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Study links Vatican Radio’s waves to cancer risk: Report

Viernes 16 de julio de 2010 · 1330 lecturas

Study links Vatican Radio’s waves to cancer risk: Report

AFP July 14, 2010 Comments (1)
StoryPhotos ( 1 )

A court-ordered study has found that electromagnetic waves beamed by Vatican Radio leave residents living near the station’s antennas at a higher risk of cancer, a report says.Photograph by: John Kenney, Montreal GazetteVATICAN CITY - A court-ordered study has found that electromagnetic waves beamed by Vatican Radio leave residents living near the station’s antennas at a higher risk of cancer, Italian media said Wednesday.

"There has been an important, coherent and meaningful correlation between exposure to Vatican Radio’s structures and the risk of leukaemia and lymphoma in children," the report said, according to the daily La Stampa.

The report also warned of "important risks" of dying of cancer for people who had resided at least 10 years within a nine-kilometre (5.5-mile) radius of the radio’s giant antenna towers near Cesano, some 20 kilometres north of Rome.

The radio’s director, Federico Lombardi, disputed the report, saying: "Vatican Radio is astonished to hear the news on the results of the study."

Lombardi, who is also the Vatican spokesman, added: "Vatican Radio has always observed international directives on electromagnetic emissions and since 2001 has observed more restrictive norms set by Italy to allay the concerns of the neighbouring populations."

Speaking on Vatican Radio, he said: "According to international scientific literature on the matter, the existence of a causal link like the one apparently hypothesised by the report had never been established."

A Rome judge ordered the report in 2005 as part of an investigation into a complaint filed in 2001 by Cesano residents who alleged health hazards posed by the electromagnetic waves.

Vatican Radio’s then-president Roberto Tucci and director Pasquale Borgomeo were among defendants in a case that was thrown out last year after the statute of limitations expired.

At the time, Lombardi said he was not satisfied with the result since he had expected an acquittal.

The Vatican spokesman said the Holy See would soon publish its own experts’ conclusion in the case.

A 2001 investigation by Italy’s environment ministry showed that magnetic fields in the area were six times more powerful than allowed, while Rome’s Lazio region estimated that the rate of deaths from leukaemia among children in the Cesano area was three times higher than in adjoining areas.

Vatican City, the world’s smallest state, is an enclave of Rome covering 0.44 square kilometres (0.17 square miles).

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Report suggests radiation from Vatican Radio increases cancer risk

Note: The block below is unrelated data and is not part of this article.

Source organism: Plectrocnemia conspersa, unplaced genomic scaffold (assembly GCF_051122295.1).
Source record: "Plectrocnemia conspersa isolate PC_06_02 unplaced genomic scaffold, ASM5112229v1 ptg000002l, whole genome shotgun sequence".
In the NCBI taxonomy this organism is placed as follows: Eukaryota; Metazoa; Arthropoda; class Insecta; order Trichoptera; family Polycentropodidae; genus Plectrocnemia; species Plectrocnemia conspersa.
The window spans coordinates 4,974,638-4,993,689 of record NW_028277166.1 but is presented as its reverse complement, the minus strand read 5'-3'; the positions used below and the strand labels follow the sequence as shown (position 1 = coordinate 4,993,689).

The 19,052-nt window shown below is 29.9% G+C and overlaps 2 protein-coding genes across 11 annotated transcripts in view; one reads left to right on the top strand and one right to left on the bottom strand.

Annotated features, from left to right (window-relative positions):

By Carol Glatz
Catholic News Service

VATICAN CITY (CNS) — The head of Vatican Radio expressed astonishment at findings that suggest there is a link between exposure to electromagnetic radiation from the radio’s broadcasting towers and an increased risk of developing cancer.

Jesuit Father Federico Lombardi, general director of Vatican Radio and head of the Vatican press office, said international scientific studies have never shown that such a connection exists.

"Vatican Radio will present its own comments and counter-deductions from its own technical consultants as soon as possible," Father Lombardi said in a statement aired on Vatican Radio July 13.

It was important to remember, he said, that Vatican Radio has always adhered to international norms concerning electromagnetic emissions limits. In 2001, the radio entered into an agreement with Italy to adhere to even stricter limits so as to "carefully respond, as is due, to the potential concerns of nearby residents," he said.

Inhabitants around the radio’s transmission center in Santa Maria di Galeria, outside of Rome, have alleged that the radiation levels had increased the risk of cancer, especially in children.

An international panel, commissioned by Italy’s health ministry, concluded in 2001 that there was no connection between the broadcaster’s antennae radiation and child leukemia rates, adding that leukemia rates in the area were no higher than in the nation’s capital.

However, a recent report commission by an Italian judge said data suggested there is "an important, consistent, and significant association between residents’ exposure to Vatican Radio facilities and an increased risk of the illnesses leukemia and lymphoma in children."

The report, leaked to the press July 13, studied the incidence of leukemia-related deaths of residents who lived within a seven-mile radius of the facilities over the past 30 years.

In 2005, Cardinal Roberto Tucci, former president of Vatican Radio’s management committee, and Jesuit Father Pasquale Borgomeo, formerly the general director, were found guilty of the criminal charge of "dangerously showering objects" on residents near the Santa Maria di Galeria transmission center.

In 2007, an Italian appeals court overturned the convictions.

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